Drink: Case studies
Is red wine really good for your heart - if so, are some varieties better than others? Scientists and wine-makers are still arguing. Illustration by Rose Epple
Already a host of studies exist demonstrating that a little of what you like does you good. The evidence shows that wine, particularly red wine, contains anti-oxidants which, in common with green vegetables, tomatoes and citrus fruits, guard against heart disease. The latest evidence is impressive. Detailed research from Denis Blache of Dijon University shows that biologically active components that come from the skin of the grapes, known as flavonoids, act to inhibit dangerous low density lipoproteins (LDLs) in the blood. The most common flavonoids in wine are catechin and anthocyanins, but according to Blache, the most effective is resveratrol, which is also found in peanuts and mulberries.
Of the many disease-fighting proteins, resveratrol is a star because its anti-oxidant properties are highly effective, and it's found in significant concentrations in wine. Given the marketing potential in all this (something that won't have escaped the eagle eye of Safeway), will a new wine war break out, with different regions claiming to have the "healthiest" wines - namely, those with the greatest anti-oxidant properties?
It will come as little surprise to find that Denis Blache, from Burgundy country, found that "Burgundy wines are among the world's richest because Pinot Noir [the red Burgundy grape] is a good resveratrol producer ... both in young and older vintages."
Jenny Burns, who co-presented a paper from the University of Glasgow, argued forcibly - based on research into 60 wines - that the main factors producing anti-oxidant compounds are grape variety, growing conditions and the wine-making process.
Burns's research to date pinpoints Chilean Cabernet Sauvignon as being especially high in phenolic compounds, but she was careful to add that "some wines may be more beneficial than others, but we haven't yet identified a specific phenolic compound that could have a more beneficial effect". Clearly more consumption required in the name of science then.
Shortly after the seminar, meanwhile, it was reported in the journal Heart that, according to Jean Paul Broustet in Bordeaux, Cabernet Sauvignon, the Bordeaux grape, has particularly large amounts of resveratrol and therefore helps prevent heart attacks. Bulgarian Cabernet Sauvignon and Chianti Classico have also been identified as high in anti-oxidant properties. The spectre looms of health-seeking wine drinkers studying wine league tables for their resveratrol content rather than their inherent quality.
But then there is the question of co-factors: do the people who drink red wine (generally from a higher social stratum, in this country at least) have healthier lifestyles anyway, eating better, exercising more, smoking less, which could confuse the extent to which the wine is responsible? Only a couple of weeks ago, the National Heart Forum reported that the incidence of heart disease was declining, especially among higher income consumers, because of a healthier lifestyle.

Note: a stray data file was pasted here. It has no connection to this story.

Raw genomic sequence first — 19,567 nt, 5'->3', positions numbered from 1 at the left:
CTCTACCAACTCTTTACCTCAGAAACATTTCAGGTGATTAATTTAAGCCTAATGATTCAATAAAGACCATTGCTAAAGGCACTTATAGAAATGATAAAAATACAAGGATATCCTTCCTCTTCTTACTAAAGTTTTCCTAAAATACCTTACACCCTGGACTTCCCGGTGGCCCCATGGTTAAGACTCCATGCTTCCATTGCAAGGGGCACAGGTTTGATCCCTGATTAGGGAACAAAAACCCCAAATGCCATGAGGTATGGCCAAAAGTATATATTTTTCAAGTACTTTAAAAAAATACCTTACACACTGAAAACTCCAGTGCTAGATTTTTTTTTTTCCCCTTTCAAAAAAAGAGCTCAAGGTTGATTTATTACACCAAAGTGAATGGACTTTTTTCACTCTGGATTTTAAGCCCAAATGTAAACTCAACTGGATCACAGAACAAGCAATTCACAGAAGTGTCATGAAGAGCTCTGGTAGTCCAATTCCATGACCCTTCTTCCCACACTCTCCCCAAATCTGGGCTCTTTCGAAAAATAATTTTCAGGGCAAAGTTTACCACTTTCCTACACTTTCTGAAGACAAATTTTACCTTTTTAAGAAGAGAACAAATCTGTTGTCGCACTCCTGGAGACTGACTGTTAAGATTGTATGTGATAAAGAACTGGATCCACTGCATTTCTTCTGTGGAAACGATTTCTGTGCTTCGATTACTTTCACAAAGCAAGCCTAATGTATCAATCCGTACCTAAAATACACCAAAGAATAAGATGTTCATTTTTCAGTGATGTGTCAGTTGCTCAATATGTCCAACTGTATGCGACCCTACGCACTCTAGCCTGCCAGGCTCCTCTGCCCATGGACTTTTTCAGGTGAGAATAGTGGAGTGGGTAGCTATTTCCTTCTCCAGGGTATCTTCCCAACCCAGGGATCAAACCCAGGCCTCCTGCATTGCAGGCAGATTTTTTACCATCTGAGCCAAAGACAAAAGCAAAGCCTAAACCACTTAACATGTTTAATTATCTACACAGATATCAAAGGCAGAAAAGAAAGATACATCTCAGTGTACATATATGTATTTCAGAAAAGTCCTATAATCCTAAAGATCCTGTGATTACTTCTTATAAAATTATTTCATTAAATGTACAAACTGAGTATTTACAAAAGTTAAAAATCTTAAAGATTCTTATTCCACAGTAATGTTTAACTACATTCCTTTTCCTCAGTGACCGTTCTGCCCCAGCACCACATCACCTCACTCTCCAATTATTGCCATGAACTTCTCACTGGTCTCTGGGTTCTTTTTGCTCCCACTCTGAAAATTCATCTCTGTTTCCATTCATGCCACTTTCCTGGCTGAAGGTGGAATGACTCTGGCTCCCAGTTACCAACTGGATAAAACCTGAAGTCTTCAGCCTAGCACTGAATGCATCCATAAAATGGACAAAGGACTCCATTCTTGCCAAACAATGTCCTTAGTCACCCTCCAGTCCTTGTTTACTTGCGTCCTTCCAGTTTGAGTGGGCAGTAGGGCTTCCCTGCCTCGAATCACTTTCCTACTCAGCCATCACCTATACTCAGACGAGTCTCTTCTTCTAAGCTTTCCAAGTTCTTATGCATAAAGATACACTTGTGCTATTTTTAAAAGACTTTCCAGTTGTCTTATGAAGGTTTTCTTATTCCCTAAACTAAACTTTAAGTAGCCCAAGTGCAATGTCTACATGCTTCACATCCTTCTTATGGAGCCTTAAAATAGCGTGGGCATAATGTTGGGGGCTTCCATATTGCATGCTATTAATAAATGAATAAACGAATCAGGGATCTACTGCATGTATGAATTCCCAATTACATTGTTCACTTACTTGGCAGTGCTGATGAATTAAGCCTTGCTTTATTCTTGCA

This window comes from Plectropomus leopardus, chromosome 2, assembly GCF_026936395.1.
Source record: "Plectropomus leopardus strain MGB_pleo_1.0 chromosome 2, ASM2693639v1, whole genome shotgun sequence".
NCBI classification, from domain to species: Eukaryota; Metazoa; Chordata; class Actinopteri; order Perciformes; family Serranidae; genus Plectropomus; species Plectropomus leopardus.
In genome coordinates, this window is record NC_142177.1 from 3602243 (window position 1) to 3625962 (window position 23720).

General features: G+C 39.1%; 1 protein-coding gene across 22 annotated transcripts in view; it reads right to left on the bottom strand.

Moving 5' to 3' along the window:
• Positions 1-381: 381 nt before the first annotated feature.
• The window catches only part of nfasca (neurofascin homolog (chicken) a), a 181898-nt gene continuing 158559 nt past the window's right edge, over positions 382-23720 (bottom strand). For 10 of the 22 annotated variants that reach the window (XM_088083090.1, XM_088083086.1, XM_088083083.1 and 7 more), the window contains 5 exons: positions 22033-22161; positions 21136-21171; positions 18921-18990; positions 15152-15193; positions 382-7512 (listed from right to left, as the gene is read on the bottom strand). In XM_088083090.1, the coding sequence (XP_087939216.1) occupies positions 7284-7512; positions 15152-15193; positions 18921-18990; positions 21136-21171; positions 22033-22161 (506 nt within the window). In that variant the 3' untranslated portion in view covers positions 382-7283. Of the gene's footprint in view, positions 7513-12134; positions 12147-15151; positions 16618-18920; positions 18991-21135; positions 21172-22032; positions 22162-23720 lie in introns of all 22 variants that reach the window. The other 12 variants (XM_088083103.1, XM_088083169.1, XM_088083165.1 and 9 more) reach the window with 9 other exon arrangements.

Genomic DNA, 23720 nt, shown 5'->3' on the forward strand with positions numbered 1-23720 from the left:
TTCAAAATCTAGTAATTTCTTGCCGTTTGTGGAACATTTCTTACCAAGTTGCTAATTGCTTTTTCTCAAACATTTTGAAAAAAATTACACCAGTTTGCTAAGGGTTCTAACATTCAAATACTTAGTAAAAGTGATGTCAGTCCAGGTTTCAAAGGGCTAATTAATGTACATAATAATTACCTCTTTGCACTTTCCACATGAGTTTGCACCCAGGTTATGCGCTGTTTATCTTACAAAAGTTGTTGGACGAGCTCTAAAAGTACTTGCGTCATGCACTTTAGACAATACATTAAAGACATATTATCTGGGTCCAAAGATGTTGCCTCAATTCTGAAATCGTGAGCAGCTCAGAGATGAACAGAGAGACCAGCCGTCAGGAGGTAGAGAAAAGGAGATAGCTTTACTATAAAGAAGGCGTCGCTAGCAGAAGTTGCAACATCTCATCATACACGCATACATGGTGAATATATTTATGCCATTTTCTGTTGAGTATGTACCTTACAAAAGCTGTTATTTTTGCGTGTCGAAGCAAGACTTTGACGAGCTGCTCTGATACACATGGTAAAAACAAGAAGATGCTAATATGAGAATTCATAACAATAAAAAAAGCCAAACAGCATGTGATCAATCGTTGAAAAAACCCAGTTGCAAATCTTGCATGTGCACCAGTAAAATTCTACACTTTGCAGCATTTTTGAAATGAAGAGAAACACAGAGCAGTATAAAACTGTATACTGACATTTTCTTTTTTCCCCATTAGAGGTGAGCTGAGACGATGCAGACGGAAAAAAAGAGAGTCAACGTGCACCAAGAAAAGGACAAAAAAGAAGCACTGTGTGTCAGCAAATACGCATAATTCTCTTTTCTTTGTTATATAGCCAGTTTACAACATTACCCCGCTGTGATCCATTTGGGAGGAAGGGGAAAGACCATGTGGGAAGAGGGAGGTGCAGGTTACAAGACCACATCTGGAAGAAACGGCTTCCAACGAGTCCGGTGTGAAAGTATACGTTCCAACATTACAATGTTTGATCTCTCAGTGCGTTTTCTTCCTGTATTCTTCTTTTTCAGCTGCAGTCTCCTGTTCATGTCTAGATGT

Here the evidence of Federico Leighton, flown in from Argentina for the Safeway forum, was interesting. His study compared a healthy Mediterranean diet to an unhealthy high fat diet. Not surprisingly, the Mediterranean diet was clearly more efficient than the high fat diet. But equally, the inclusion of wine in both diets was shown to be an added factor in protecting against heart disease.
Throughout the seminar, speakers were careful to reiterate that wine consumption, to be healthy, must also be moderate and sensible. What use after all is a strong ticker if the rest of you is as pickled as a rollmop herring. But exactly what is sensible drinking? The official jury is still out on this one, since one country's sensible drinking guidelines are another's licence to indulge. Recommendations on what's a sensible amount to drink each day vary from 32g or four units in Sweden to 60g a day in France. Peter Duff, from the pressure group Alcohol in Moderation (AIM), was there to tell us that AIM is pushing for a worldwide standard.
Following the heavyweight scientists, it was left to Andrew Barr, author of Drink (Bantam Press), to sum up for the gathering, albeit devoid of scientific evidence. Barr likes to call himself a controversialist and in two areas at least he lived up to his billing. He was rather loftily dismissive of science and, more dubiously, dismissed alcoholism as no disease at all. In one area, however, he was less controversial, adopting the layman's view that wine is good for you because it relaxes you, gives you pleasure and enables you to enjoy life more. All unsubstantiated, unverifiable and thoroughly sound common sense
White of the Week
1992 Ockfener Bockstein Riesling Kabinett, pounds 3.99, Majestic Wine Warehouse A special parcel at an astonishing price for a mature seven-year-old, from Germany's Mosel Valley. This is a featherweight (8 per cent alcohol), off-dry summery white with classic, appley fruitiness and the petrolly undertones which characterise the Riesling grape, as it evolves, from the vertigo-inducing slopes of Germany's Mosel Valley. This is the sort of genuine Riesling which makes a mockery of Liebfraumilch.
Red of the Week
1997 Capel Vale CV Pinot Noir, pounds 7.99, Majestic Wine Warehouse The curriculum vitae of this opulent red shows that it's made at Dr Peter Pratten's Capel Vale estate in Western Australia and from red Burgundy's Pinot Noir grape. Delightfully perfumed with cherryish undertones, this is an exotic, loganberry-fruity red with a smooth veneer of spicy oak.
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